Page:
The second is the concept of a bio-circular economy that is increasingly becoming popular with sustainability professionals and companies and institutions looking at different business models that are ecologically and environmentally friendly. The premise of bio-circular economy is simple. With the right mix of people, institutions and technology, and at the right scale, which is local and hyperlocal, there is a practical possibility to create an economy that is a closed loop system where everything from inputs to outputs can be audited and regenerated. Resource input and waste, emission, and energy leakage are minimised by slowing, closing, and narrowing energy and material loops through long-lasting design, maintenance, repair, reuse, remanufacturing, refurbishing, recycling, and upcycling. This is in contrast to systems thinking that results in a linear economy which is a ‘take, make, dispose’ model of production.
With embodied energy as an alternative value matrix, in addition to price, there would be a need to audit how each unit of energy thus embodied is used and reused so that the entire life cycle cost of a particular goods, products and services are recovered. Additionally, the concept of reduce, reuse and recycle becomes concrete and practical with the concept of bio-circular economy. Within the framework of a bio-circular economy, embodied energy audits will have to necessarily be local and hyperlocal and involve communities and groups right from its inception. There are several concrete examples of bio-circular economic systems that are already in operation. These range from the massive waste-to-energy plants in Sweden, where the country now imports waste to feed its waste-to-energy system to standalone systems ranging from rainwater harvesting, solar energy to organic composting mechanisms and processes for farming and gardening.
The third is a local governance model that directly connects communities, groups and neighbourhoods in a transparent and open manner to their localities, activities, civic amenities and public finances. It is here that digital platforms and technologies, especially national digital identity systems, can play a crucial role. One of the main reasons as to why invisible waste remain invisible is because local communities and groups have very little role in the global supply chain systems that power modern retail networks and supermarkets. With a national digital identification system connected to different institutions, systems and networks, including private corporations and their supply chain managements, it becomes easier for local communities to have greater say on how surplus goods, products and services will be used for the betterment of their own areas. It also allows them to have a greater say in how their resources will be utilized and for what purposes.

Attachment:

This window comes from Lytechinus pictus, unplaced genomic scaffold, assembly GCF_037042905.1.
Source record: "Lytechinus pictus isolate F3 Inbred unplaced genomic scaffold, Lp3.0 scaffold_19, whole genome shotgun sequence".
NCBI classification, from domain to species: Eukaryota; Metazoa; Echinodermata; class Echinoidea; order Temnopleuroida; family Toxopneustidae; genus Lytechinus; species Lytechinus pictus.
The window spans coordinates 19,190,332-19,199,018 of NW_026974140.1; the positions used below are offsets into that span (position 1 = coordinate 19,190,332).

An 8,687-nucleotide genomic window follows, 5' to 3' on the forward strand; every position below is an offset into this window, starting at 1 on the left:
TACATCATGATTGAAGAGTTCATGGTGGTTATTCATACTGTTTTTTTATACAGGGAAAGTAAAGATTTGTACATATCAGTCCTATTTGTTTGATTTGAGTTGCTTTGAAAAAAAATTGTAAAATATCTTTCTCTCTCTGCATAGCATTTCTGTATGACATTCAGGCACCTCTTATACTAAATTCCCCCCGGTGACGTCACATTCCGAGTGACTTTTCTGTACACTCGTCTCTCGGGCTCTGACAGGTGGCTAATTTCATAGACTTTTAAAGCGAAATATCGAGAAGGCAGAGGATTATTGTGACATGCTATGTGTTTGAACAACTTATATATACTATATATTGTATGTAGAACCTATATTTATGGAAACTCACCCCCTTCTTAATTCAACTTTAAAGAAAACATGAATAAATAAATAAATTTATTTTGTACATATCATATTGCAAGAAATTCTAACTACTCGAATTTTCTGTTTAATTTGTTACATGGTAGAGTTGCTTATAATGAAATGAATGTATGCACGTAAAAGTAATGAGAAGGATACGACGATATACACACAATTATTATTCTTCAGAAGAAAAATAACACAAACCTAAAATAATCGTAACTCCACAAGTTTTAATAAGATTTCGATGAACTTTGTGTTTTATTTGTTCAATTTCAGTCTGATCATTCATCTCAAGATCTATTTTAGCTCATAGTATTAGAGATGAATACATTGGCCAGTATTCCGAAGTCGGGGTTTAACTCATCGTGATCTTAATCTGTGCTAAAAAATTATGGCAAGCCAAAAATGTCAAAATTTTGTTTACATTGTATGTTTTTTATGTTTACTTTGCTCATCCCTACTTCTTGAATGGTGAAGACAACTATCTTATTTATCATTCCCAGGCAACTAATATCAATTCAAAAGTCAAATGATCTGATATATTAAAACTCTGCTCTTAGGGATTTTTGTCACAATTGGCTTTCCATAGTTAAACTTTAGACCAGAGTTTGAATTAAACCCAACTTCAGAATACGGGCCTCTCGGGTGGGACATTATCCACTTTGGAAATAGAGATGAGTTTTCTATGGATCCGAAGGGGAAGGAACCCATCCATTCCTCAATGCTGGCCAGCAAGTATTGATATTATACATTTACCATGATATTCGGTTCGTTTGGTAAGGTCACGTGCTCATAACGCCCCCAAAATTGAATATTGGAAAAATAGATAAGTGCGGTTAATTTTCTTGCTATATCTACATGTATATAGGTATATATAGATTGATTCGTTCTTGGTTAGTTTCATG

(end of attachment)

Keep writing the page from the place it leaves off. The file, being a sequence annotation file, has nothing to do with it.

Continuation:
This is, of course, easier said than done. It is also probably the toughest of the three ways being suggested. It is also the toughest simply because it requires political reforms at the ground level. Such a local and hyperlocal governance model has the potential to rewrite the rules of urban local bodies and the democratic framework in Indian cities. Having said this, it is not as if this is an outlandish or an abstract suggestion. Estonia, for instance, has already integrated its national digital identification system where a unique number is given to each individual, much like our Aadhaar number, to institutions, services, corporations and even the democratic system for electronic voting.
Quantum Urbanism, quite clearly, has the potential to help us break out of the current conceptual quagmire of systems thinking that has led us to a place where climate change is threatening our planet and our existence. Whether that potential is fulfilled depends to a large extent on our innate ability to look back into the past, learn from our mistakes and make concrete efforts to move away from our destructive behaviour based on narrow and self-serving notions of value, work, productivity and waste. We need to treat our planet and its finite resources with respect and care that it deserves, and we need start walking the talk by changing our collective behaviour, our institutional structures and processes and by investing effort, energy and money in ecology, environment and people. A good starting point would be to rethink waste, value, work and productivity.  
Swaminathan is research fellow at Uppsala University, Sweden, where he is part of ‘Future Urbanisms’, a long-term research programme looking at issues of sustainability and resilience in the context of cities.

(The article appears in December 15, 2018 edition)